The world around us offers a plethora of negative and toxic experiences to choose from, but for thousands of families around the world, theirs are stories based on a foundation that extends from some of the reasons they married in the first place: Love. Respect. Kindness. Dignity. Many families are assembling a new unit using success models with solutions that might surprise and amaze. Quite simply, ordinary families are finding ways to live extra-ordinary divorced lives. A New Normal. These inspirational accounts are rather the testimony of the style of life that many families with the right set of circumstances and a willingness to try, with family values and strength of character during one of the most life altering and difficult times in a family’s dynamic, have found and implemented these solutions together. Yes incredible but true, these are the terms that the Cooperative Divorce families use to guide and nurture their lifestyle.
Our 10-year journey since that day has been paved with a thousand brilliant shining star moments, as well as times of challenge like any other family. We remained a common front throughout these times, as we navigated our lives between “Mommy’s House” and “Daddy’s House”, a 50/50 lifestyle, and I say with GRATITUDE to my family, that I believe we achieved a “successful divorce” with grace, love & laughter – living collaborative lives during and after divorce. Unorthodox to many, our “normal” which has many moving parts – both of us re-married earning the fond title of the EBF (The Extended Blended Family) who vacation as a family together every year, share regular family dinners and life celebrations, holidays, traditions old and new, the ups and the downs, losses and sadness, cooperation and compromise, support for one another in our world of parents, step-parents, step-siblings, in-laws, (that includes our term of ex-husband-in-law and wife-in-law), of all colors weaving a new stitch daily into mosaic of The Memory Quilt of our family. My book attempts to share a few of our experiences along the way but more importantly, to share the inspirational stories of so many others along with professional insights and resources.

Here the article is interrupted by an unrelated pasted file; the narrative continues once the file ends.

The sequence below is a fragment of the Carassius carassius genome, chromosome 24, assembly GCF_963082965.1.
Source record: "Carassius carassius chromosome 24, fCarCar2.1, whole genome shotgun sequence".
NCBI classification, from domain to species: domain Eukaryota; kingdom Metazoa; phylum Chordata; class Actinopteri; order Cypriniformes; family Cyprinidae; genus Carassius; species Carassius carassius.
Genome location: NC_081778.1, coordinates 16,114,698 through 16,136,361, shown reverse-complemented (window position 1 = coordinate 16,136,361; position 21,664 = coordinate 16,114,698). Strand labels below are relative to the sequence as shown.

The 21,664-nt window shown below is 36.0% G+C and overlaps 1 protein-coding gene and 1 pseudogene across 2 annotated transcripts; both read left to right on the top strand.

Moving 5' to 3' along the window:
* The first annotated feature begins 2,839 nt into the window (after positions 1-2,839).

There is no shortage of chaotic and dysfunctional divorce stories, but we rather prefer ours. Our main focus was and always will be: our children, now 23, 19 and 16 for whom my love and admiration for each of them knows no bounds. They have won – we have won – how could we ask for more. Everyone plays an integral role in this development. Making the commitment requires courage and stepping off the curb, out of the comfort zone and fears of the paradigm set by society. It requires digging deep within and making changes – and yes, it is VERY uncomfortable. But it IS DO-ABLE. What is the alternative? (I am not, of course, speaking to those situations where safety of the parties/children are involved, that is quite another matter and requires special care and may fall outside the parameters of the collaborative model). How you handle this time in your family’s life will make an impact on your own future, your children’s and future generations. It requires you to be extra-ordinary and proud of your accomplishments so far, and to be equally dedicated to the future. What do you stand for? Where does your integrity live? Be a trendsetter. Set the example for your children. Model the behavior you want them to duplicate. These are teaching opportunities for character development like no other. I am here to tell you with great pride 10 years later, not to water the weeds; your garden grows best where you water and nurture it.
(Excerpt from Family Ever After)
Carolyn Flower is the Author of the upcoming book Family Ever After © Collaborate Life After Divorce – Embrace a New Normal
“The secret of change is to focus all of your energy, not on fighting the old, but on building the new.” – Socrates
“I am convinced that the greatest legacy we can leave our children are happy memories: those precious moments so much like pebbles on the beach that are plucked from the white sand and placed in tiny boxes that lay undisturbed on tall shelves until one day they spill out and time repeats itself, with joy and sweet sadness, in the child now an adult.” – Og Mandino
“Each day of our lives we make deposits in the memory banks of our children.” – Charles R. Swindoll, The Strong Family